In Germany, besides stollen— a sort of plum-loaf— biscuits, often of animal or human shape, are very conspicuous on Christmas Eve. Any one who has witnessed a German Christmas will remember the extraordinary variety of them, lebkuchen, pfeffernüsse, printen, spekulatius biscuits, etc. In Berlin a great pile of biscuits heaped up on your plate is an important part of the Christmas Eve supper. These of course are nowadays mere luxuries, but they may well have had some sort of sacrificial origin. An admirable and exhaustive study of Teutonic Christmas cakes and biscuits has been made, with infinite pains, by an Austrian professor, Dr. Höfler, who reproduces some curious old biscuits, stamped with highly artistic patterns, preserved in museums.
Among unsophisticated German peasants there is a belief in magical powers possessed by bread baked at Christmas, particularly when moistened by Christmas dew. (This dew is held to be peculiarly sacred, perhaps on account of the words “Rorate, coeli, desuper” used at the Advent Masses.) In Franconia such bread, thrown into a dangerous fire, stills the flames; in the north of Germany, if put during the Twelve Days into the fodder of the cattle, it makes them prolific and healthy throughout the year.
It is pleasant to note that animals are often specially cared for at Christmas. Up till the early nineteenth century the cattle in Shropshire were always better fed at Christmas than at other times, and Miss Burne tells of an old gentleman in Cheshire who used then to give his poultry a double portion of grain, for, he said, “all creation should rejoice at Christmas, and the dumb creatures had no other manner of doing so.” The saying reminds one of that lover of Christmas and the animals, St. Francis of Assisi. It will be remembered how he wished that oxen and asses should have extra corn and hay at Christmas, “for reverence of the Son of God, whom on such a night the most Blessed Virgin Mary did lay down in the stall betwixt the ox and the ass.” It was a gracious thought, and no doubt with St. Francis, as with the old Cheshireman, it was a purely Christian one; very possibly, however, the original object of such attention to the dumb creatures was to bring to the animals, by means of the corn, the influence of the spirit of fertility.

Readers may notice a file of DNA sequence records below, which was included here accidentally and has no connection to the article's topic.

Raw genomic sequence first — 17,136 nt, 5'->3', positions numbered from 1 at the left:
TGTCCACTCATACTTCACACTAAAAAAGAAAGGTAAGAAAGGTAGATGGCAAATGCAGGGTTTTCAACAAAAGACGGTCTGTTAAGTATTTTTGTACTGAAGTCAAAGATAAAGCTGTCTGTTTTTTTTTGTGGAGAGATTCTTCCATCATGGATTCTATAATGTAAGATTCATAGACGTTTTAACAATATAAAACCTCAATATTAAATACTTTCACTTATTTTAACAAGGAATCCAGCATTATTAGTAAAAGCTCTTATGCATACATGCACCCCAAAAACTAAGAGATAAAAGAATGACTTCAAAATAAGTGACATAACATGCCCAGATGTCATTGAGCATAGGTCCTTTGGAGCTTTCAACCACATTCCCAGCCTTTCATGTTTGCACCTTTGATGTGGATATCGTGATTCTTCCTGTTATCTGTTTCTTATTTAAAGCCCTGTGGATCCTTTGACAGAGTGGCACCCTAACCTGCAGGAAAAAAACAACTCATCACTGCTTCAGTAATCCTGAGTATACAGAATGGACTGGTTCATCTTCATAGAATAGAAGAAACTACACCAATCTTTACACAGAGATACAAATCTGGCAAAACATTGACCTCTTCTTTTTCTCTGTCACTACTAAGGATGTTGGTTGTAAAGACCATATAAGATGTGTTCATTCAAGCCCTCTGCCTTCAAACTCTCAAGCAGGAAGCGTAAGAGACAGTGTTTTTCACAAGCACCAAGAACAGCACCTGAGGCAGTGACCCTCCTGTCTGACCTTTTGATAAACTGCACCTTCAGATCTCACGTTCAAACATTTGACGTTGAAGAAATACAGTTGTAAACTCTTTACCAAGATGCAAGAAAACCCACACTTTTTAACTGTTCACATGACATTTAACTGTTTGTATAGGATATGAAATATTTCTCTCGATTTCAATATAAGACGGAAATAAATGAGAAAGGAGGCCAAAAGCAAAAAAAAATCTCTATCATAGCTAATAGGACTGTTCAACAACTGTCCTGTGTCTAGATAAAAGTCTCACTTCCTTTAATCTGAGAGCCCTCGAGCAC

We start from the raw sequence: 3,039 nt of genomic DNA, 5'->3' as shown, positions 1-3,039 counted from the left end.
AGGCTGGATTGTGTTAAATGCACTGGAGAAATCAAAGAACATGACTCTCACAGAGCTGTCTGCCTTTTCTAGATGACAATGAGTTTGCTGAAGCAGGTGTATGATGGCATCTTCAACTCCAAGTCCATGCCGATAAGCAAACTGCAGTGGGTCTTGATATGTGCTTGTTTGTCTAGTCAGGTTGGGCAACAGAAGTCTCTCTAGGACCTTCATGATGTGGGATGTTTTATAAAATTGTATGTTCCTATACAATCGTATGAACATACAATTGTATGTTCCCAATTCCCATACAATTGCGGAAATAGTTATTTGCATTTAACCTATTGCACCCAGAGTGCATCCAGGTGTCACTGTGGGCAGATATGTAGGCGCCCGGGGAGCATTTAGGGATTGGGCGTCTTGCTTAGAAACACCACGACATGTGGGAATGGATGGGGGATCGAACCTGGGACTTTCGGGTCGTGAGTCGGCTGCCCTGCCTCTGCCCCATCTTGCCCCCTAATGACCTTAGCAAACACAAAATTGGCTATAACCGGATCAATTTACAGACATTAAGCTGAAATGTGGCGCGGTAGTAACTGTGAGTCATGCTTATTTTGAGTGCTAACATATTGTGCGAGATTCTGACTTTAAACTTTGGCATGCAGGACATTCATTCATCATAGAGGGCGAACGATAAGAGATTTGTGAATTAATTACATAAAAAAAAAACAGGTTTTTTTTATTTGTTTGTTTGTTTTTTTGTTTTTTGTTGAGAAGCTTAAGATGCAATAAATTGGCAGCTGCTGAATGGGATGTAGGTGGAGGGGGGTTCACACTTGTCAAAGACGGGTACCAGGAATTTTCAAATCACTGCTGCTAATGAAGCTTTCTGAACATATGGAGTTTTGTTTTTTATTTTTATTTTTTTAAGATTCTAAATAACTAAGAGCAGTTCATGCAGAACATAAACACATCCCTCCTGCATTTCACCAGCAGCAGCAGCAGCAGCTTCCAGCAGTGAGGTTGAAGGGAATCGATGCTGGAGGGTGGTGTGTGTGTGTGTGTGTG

In Silesia on Christmas night all the beasts are given wheat to make them thrive, and it is believed that if wheat be kept in the pocket during the Christmas service and then given to fowls, it will make them grow fat and lay many eggs. In Sweden on Christmas Eve the cattle are given the best forage the house can afford, and afterwards a mess of all the viands of which their masters have partaken; the horses are given the choicest hay and, later on, ale; and the other animals are treated to good things.